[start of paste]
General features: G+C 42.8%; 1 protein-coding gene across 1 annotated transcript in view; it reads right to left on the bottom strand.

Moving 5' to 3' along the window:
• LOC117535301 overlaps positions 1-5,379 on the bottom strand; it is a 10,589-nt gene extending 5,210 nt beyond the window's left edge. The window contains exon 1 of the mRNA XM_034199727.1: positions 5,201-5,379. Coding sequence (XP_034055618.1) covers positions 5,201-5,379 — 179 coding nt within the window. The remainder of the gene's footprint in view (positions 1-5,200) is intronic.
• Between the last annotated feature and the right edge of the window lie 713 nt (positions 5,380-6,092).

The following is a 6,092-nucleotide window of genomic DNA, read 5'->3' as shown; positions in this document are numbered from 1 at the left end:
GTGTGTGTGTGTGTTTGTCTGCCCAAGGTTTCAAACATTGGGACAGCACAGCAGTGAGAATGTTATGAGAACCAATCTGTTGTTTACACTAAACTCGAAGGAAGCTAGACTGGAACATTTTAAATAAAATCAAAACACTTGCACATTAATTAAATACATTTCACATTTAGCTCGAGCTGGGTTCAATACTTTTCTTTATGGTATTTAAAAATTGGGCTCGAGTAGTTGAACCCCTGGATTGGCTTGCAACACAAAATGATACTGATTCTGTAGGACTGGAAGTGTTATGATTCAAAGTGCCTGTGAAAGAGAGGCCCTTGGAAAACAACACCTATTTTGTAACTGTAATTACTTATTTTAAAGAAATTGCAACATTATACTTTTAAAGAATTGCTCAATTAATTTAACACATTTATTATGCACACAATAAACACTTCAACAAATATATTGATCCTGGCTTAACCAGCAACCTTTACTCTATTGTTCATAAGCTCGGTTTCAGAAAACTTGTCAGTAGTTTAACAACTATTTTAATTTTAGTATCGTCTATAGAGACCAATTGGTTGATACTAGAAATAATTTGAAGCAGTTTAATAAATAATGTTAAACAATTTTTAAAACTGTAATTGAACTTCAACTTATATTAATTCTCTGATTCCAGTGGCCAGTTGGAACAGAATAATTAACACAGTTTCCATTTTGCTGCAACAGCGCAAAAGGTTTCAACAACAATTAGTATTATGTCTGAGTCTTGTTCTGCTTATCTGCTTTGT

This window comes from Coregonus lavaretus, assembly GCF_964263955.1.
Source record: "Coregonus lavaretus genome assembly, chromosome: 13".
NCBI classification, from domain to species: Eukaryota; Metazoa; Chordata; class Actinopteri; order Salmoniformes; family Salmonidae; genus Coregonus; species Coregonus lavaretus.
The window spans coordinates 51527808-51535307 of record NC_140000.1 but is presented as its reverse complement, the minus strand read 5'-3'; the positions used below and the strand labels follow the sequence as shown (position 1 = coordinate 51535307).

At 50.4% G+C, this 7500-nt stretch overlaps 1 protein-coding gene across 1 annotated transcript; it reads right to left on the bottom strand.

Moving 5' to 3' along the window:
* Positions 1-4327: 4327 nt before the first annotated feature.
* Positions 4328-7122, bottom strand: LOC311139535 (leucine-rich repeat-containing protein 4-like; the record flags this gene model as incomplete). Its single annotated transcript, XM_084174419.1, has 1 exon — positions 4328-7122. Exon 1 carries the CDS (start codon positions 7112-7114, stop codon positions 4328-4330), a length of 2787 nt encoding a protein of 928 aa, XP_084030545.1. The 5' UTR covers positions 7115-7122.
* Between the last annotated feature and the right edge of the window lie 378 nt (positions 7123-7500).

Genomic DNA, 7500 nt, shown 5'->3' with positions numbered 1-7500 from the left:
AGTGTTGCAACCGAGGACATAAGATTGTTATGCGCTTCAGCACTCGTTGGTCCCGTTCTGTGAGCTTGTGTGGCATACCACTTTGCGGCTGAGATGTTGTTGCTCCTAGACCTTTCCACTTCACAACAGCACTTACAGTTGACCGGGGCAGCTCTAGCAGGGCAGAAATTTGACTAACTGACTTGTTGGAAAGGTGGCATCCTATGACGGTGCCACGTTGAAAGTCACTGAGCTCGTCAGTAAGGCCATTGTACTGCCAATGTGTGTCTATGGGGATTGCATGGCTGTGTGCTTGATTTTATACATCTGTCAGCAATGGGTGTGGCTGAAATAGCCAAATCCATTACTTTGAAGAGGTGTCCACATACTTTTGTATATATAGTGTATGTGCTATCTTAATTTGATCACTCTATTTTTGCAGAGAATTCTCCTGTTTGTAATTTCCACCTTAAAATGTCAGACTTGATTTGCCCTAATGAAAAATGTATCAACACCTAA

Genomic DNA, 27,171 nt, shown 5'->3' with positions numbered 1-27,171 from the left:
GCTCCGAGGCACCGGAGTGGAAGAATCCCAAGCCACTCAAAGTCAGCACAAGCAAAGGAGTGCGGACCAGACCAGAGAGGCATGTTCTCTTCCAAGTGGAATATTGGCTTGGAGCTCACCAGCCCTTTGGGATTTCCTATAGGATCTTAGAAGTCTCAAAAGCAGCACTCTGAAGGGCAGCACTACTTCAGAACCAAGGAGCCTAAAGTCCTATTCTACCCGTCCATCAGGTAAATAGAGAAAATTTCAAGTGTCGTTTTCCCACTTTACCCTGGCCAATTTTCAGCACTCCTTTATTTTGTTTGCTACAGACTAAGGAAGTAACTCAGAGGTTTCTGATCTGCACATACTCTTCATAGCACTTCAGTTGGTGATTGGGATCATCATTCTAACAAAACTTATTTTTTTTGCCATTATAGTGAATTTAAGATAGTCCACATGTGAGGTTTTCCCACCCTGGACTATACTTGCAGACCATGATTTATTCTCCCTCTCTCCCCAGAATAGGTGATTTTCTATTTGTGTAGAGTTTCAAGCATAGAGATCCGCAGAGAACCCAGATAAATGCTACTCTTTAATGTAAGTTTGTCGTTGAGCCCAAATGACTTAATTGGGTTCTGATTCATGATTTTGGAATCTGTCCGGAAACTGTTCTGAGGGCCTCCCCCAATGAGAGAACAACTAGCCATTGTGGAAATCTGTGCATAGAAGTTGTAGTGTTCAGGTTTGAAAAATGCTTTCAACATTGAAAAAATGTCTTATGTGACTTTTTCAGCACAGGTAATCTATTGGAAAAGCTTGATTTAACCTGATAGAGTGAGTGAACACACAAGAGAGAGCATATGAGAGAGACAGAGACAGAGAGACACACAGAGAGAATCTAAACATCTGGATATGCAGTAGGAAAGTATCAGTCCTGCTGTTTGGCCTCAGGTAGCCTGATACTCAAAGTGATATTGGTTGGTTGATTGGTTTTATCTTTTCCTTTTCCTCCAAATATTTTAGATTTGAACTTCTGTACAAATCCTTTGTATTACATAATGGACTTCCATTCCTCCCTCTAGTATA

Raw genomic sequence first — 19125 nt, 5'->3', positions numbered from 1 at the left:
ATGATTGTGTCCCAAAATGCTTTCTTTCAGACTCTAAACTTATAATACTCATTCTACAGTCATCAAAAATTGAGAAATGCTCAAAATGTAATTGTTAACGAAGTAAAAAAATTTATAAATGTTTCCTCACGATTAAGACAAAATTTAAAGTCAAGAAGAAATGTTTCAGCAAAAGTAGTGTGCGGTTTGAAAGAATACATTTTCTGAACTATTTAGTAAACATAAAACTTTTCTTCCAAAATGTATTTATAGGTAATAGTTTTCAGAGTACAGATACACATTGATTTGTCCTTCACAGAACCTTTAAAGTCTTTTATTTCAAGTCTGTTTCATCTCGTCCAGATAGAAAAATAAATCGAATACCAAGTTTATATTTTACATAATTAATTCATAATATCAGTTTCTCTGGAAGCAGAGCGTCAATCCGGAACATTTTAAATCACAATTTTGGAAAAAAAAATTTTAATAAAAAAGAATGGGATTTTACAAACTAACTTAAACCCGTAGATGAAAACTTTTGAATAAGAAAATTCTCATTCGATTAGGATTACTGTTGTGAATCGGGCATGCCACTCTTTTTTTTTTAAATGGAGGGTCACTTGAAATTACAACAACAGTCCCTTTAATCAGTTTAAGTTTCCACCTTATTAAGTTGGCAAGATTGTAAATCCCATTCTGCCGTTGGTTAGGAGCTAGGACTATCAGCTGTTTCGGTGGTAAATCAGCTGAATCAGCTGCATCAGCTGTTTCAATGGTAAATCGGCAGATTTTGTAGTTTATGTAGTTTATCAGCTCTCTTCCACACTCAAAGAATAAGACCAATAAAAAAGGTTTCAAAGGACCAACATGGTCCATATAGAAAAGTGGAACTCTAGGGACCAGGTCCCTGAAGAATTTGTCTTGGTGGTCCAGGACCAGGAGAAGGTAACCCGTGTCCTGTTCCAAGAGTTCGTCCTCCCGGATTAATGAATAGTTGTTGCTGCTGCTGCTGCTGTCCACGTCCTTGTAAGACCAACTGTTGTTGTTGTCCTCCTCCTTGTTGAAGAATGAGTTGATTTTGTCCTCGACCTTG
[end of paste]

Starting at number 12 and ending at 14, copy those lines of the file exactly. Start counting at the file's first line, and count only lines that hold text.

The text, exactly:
Moving 5' to 3' along the window:
* Positions 1-4327: 4327 nt before the first annotated feature.
* Positions 4328-7122, bottom strand: LOC311139535 (leucine-rich repeat-containing protein 4-like; the record flags this gene model as incomplete). Its single annotated transcript, XM_084174419.1, has 1 exon — positions 4328-7122. Exon 1 carries the CDS (start codon positions 7112-7114, stop codon positions 4328-4330), a length of 2787 nt encoding a protein of 928 aa, XP_084030545.1. The 5' UTR covers positions 7115-7122.